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Recently a "U" shaped scratch appeared on my car's front tire. It looks like someone rolled past a curb and scraped it. This has led me to the following problem:

Generate a plot (ideally polar) of a scratch pattern on a tire given tire radius and the ground height of a protrusion. Assume the protrusion is a single point and remains stationary while the tire rolls past. Also assume that the tire rolls straight past the protrusion, which scratches the side of the tire (i.e. hubcap, trim, etc).

If I wasn't so rusty on this material I would have taken a stab at it myself. So, any help in setting up and solving this problem would be greatly appreciated.

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Usually, if there's no question mark in your question, than the question isn't very clear. :-) (Ok, maybe I'm generalising, but I really can't tell what you want.) –  Bruce Connor Dec 28 '10 at 22:39
    
I understand what you want, but this is not the site for that question. Try math.SE and ask for set difference of the tire and the U-shaped cylinder. If those objects can be described analytically then it's just equation solving. If not, you can still solve for it numerically. –  Marek Dec 28 '10 at 23:33
    
Also note that what you are looking for is not the round tire but the tire that is compressed by the weight of the car. It will be flattened on the bottom. If you then spin the wheel and move the scratch off the ground its shape will change a little. So I guess this question contains some physics after all. But most of it is math, really. –  Marek Dec 28 '10 at 23:36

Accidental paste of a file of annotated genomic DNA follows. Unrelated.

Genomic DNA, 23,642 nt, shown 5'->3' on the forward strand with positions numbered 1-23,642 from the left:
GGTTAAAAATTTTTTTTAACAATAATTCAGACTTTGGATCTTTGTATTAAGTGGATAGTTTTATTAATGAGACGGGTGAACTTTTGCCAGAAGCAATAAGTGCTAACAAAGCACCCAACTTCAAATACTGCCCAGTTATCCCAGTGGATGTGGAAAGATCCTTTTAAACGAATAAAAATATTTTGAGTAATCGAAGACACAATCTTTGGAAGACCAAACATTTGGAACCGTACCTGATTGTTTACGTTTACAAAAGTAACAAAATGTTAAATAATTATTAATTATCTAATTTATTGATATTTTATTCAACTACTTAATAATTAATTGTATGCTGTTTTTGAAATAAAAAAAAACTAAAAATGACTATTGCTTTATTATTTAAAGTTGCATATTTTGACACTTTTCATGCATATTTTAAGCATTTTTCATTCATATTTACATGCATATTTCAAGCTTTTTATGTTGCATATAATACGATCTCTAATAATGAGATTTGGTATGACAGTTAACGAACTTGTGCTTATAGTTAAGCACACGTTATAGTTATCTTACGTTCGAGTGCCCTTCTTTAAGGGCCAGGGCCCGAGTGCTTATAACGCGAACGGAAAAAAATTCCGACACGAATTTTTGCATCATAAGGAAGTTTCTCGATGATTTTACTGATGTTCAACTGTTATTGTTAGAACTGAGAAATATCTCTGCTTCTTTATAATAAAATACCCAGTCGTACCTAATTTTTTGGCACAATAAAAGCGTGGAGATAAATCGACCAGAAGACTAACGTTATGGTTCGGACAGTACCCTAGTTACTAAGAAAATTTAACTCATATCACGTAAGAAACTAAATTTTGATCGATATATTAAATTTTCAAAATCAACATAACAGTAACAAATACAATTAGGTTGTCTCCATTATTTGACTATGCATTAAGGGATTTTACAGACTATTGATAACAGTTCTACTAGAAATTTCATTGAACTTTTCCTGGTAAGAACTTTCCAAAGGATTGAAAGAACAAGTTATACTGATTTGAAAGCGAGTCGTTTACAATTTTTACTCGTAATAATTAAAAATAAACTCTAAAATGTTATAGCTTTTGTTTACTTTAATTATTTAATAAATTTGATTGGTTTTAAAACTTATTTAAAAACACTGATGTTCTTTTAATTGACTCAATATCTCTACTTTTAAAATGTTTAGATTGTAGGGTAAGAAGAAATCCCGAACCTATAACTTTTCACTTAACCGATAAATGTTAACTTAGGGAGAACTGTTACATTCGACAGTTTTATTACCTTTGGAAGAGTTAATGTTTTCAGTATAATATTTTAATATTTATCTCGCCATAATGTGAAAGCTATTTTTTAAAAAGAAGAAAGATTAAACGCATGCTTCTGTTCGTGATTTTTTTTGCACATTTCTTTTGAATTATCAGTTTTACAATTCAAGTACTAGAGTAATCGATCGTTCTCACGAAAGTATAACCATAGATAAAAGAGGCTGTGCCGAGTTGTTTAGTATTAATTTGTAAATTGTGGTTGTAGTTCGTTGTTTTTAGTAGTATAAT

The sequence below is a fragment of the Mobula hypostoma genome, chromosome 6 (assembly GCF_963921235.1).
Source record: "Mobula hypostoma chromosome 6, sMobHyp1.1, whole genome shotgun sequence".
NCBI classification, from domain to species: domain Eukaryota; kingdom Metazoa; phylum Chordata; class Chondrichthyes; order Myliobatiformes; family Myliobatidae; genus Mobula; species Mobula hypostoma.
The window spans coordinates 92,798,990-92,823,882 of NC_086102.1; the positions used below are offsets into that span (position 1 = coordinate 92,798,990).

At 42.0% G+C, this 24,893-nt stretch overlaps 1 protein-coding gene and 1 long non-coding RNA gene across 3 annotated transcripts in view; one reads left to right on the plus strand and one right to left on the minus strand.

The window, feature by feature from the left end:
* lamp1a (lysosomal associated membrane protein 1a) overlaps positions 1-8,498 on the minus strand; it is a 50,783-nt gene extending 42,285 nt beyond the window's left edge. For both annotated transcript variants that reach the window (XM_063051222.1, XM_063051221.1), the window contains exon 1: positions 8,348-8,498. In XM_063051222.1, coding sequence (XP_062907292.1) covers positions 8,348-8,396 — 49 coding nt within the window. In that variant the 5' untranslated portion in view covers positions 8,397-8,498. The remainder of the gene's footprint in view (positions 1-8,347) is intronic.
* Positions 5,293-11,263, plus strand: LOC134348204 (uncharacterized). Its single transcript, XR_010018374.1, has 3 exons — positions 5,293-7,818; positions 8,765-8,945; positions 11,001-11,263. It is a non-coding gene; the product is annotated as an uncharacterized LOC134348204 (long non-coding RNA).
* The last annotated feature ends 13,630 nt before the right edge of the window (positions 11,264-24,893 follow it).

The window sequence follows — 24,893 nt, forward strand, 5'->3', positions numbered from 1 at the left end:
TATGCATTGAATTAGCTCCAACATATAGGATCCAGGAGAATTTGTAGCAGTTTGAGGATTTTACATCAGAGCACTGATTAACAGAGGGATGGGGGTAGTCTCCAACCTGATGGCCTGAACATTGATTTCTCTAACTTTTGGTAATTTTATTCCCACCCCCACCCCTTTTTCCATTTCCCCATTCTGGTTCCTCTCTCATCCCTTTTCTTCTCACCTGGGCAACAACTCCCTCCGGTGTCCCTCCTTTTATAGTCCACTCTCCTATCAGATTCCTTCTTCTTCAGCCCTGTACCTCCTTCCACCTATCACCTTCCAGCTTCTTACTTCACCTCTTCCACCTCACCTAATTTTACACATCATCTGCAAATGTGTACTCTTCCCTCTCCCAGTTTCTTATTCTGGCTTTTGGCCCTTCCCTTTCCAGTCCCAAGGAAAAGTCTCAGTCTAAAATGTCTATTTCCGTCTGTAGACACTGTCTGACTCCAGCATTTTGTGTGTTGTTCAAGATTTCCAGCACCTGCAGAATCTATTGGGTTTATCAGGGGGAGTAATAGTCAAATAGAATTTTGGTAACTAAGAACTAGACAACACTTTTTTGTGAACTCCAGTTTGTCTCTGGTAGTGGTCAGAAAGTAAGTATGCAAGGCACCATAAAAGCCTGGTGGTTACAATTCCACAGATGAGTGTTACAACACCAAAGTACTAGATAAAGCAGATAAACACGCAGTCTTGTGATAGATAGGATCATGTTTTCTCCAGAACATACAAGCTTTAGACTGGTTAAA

The tire deformation shouldn't matter as long as the radius used is the effective tire radius. And thanks for the suggestions-- I'll post this to the math site. –  Andy Dec 28 '10 at 23:53
    
I was actually going to say, we could potentially broaden our scope to include questions such as this which are basically about applied math involving physical objects. Sometimes the hard part of asking a question of this sort is translating the physical situation into the required math, and that's where a physicist's intuition might be helpful. It could bring us more traffic too ;-) Then again, I suppose applications might be covered on math.SE too and we probably shouldn't have overlapping topics. (@Andy, if you want, you could wait a little while to see if anyone chimes in on this idea) –  David Z Dec 29 '10 at 0:46
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1 Answer 1

Start with the reverse problem. What are the coordinates of a point fixed on the wheel. I am going to use the polar notation $r$ and $\varphi$ to locate a point on the wheel based on some reference axis. Supposed the center of the wheel is $(x_c,0)$ where $R$ is the radius of the wheel and $x_c$ is a function of time (linear). The rotation of the wheel is designated by the angle $\theta$.

The location of a point on the wheel is

$$x-x_{c}=r\,\sin(\theta+\varphi)$$ $$y=r\,\cos(\theta+\varphi)$$

So now the problem is while $x_{c}$ and $\theta$ are varying what is $r$ and $\varphi$ such that $x$ and $y$ are fixed in space. Note that $\theta\,=\,\frac{x_c}{R}$ for a rolling wheel to make everything a function of the independent variable $x_c$.

With a little math you get

$$r(x_{c})=\sqrt{x_{c}^{2}+y^{2}}$$ $$\varphi(x_{c})=\arctan\left(\frac{x_{c}}{y}\right)-\frac{x_{c}}{R}$$

With the assumption(initial condition) that $x=0$ when $x_c=0$. I plot the results for various $\frac{y}{R}$ ranging from $-1\ldots0$ and moving the center of the wheel from $x_c=-R\ldots+R$ and make some cool looking $\gamma$ looking curves. They look like the ribbons people hang to bring awareness to various illnesses. If the tire is profiled such that its width varies with radius, then only part of the shape will imprint leaving only the U shaped part of it.

Below is a graph of the shapes using Asymtpote Vector Graphics.

Curves Shapes

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Nice work @jalexiou –  user346 Dec 29 '10 at 5:17
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